Hannon Barbershop exhibit opens Friday at Upstairs Artspace

Published 4:42 pm Tuesday, February 24, 2009

Through the use of artifacts, visual art and craft, and educational legend, the installation offers a multimedia experience in the sights, smells and sounds of an iconic place. The creators see it as part of an ongoing experiment in the relationship between art and commerce, and economic condition and opportunity.

McIntyre graduated from the Atlanta College of Art with a BFA in Drawing. Involved in the arts since 1989, he has exhibited at Emory University, Atlanta Contemporary Arts Center, Atlanta History Center, Woodruff Arts Center and Wofford College. He is presently the Economic Development Director of Polk County.

Hannon graduated from Isothermal Community College with an Associate Degree in Media Arts. Founder of Markston Music in Tryon, he works with artists and musicians to write and record sound and audio assemblages for film and video; he also represents regional recording artists. In 2008 he received a Nancy DuPre Menke Young Entrepreneur Innovators grant. He is the great nephew of Edgar Hannon.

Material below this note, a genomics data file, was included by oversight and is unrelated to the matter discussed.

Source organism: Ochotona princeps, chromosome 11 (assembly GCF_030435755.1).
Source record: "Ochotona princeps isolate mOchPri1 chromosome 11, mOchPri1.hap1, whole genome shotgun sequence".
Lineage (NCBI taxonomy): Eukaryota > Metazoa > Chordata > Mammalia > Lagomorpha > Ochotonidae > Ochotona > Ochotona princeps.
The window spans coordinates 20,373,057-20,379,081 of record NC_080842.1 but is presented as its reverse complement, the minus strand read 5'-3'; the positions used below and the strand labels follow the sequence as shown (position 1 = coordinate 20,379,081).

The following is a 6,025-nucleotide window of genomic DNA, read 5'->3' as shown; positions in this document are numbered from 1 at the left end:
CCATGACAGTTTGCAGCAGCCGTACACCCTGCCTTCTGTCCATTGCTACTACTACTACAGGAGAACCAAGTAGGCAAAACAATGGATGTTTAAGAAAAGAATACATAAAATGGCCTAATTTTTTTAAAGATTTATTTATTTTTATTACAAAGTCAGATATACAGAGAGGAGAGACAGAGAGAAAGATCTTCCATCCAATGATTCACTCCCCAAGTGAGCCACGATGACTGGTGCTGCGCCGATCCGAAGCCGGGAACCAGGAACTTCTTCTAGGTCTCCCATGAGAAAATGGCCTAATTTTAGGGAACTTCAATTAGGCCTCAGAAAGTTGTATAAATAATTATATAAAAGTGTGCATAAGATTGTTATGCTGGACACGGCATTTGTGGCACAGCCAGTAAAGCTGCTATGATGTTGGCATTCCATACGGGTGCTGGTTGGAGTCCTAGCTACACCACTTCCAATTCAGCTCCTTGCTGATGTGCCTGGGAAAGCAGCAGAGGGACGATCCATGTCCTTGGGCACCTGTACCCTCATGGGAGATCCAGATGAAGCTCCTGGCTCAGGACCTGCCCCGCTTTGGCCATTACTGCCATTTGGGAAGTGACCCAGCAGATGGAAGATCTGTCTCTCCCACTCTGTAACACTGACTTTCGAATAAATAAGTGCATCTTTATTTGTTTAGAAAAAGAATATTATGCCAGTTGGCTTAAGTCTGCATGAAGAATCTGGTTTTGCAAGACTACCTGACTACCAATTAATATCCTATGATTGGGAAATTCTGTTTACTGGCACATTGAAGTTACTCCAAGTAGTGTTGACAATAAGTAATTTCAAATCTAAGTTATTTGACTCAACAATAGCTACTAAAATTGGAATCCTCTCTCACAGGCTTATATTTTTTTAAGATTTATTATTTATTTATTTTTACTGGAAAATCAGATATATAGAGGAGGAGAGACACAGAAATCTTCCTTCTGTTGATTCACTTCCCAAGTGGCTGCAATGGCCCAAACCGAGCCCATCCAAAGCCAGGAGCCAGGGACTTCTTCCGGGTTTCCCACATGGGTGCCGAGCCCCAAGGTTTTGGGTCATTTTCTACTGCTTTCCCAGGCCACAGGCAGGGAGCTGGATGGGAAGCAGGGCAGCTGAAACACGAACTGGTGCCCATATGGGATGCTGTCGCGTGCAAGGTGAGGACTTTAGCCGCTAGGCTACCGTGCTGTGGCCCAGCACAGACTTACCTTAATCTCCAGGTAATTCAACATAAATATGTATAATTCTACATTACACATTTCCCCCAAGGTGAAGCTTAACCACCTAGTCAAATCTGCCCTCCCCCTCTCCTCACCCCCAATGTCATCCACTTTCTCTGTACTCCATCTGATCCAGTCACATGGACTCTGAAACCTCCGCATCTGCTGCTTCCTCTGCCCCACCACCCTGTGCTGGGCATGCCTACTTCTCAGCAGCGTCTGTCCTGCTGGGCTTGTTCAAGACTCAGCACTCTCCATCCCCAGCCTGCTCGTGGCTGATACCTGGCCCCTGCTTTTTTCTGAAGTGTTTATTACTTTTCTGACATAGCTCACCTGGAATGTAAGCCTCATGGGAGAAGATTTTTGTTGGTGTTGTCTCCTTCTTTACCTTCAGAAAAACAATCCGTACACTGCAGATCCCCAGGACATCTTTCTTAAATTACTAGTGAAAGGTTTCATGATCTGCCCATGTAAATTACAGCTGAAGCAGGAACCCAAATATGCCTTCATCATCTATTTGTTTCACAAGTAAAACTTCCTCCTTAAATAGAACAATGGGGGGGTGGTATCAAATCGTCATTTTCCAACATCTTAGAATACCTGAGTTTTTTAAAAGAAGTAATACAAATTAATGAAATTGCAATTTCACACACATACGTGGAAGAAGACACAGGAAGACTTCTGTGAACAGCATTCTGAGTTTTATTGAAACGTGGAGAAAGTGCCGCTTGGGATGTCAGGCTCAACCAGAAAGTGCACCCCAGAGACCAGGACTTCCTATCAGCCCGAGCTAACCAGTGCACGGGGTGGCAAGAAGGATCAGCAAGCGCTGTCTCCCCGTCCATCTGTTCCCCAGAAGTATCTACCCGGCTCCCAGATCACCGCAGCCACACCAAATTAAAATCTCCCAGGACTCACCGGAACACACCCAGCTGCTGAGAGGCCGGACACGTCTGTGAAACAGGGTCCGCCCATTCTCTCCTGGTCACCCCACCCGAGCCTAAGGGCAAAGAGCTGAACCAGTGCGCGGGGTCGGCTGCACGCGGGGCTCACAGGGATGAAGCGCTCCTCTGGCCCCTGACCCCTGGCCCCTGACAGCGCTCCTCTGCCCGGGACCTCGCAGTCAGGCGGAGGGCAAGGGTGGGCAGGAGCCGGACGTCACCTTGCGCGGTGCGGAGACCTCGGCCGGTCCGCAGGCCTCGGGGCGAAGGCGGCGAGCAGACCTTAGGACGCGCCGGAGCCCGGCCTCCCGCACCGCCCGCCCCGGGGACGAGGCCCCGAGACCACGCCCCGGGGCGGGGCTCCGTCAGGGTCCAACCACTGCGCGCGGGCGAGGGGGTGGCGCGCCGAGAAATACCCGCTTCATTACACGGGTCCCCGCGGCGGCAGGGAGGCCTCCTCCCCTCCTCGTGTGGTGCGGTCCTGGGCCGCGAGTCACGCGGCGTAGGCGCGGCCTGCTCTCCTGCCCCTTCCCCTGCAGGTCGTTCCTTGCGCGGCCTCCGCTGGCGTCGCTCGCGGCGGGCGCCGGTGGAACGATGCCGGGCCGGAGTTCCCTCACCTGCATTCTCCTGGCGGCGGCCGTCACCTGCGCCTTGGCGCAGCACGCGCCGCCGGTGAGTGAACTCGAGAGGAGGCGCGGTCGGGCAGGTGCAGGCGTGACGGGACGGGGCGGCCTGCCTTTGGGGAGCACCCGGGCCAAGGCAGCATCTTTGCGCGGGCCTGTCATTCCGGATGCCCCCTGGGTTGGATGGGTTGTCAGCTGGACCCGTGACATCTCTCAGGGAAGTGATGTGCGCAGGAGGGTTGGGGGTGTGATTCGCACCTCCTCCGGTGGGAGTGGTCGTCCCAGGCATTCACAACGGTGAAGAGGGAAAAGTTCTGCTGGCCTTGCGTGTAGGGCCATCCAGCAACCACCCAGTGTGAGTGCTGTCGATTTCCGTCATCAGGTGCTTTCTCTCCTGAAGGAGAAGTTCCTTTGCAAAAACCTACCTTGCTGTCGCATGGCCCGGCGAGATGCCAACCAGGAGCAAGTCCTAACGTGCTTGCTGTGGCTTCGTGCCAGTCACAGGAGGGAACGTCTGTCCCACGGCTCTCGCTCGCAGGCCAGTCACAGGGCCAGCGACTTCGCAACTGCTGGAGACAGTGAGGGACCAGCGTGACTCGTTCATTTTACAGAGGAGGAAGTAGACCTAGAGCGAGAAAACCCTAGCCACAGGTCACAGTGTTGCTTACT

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The second exhibit, &dquo;This New Day: Black Artists from Upstate to Mountains,&dquo; introduces the installation and performance art of Marie T. Cochran and Victoria Casey-McDonald, both of Sylva. Entitled &dquo;love/loss/love,&dquo; their collaboration explores the &dquo;Affrilachian&dquo; experience and celebrates the resilience of cultural and individual identity in the midst of societal forces and personal struggles. (&dquo;Affrilachian&dquo; refers to the unique perspective of African-Americans born and raised in the Appalachian Mountain region.)

Cochran is a multi-media public artist, arts advocate and interdisciplinary project consultant. Receiving the MFA from the Chicago Art Institute, she has exhibited extensively, including the Lyndon Johnson Presidential Library and Museum, Howard University Gallery, Studio Museum of Harlem, and the High Museum. She teaches in the School of Art and Design at Western Carolina University.

A lifelong resident of Western North Carolina, Casey-McDonald is a storyteller, writer, singer and ordained minister. An educator for 30 years, she recently published a book, &dquo;The African Americans of Jackson County: From Slavery to Integration.&dquo;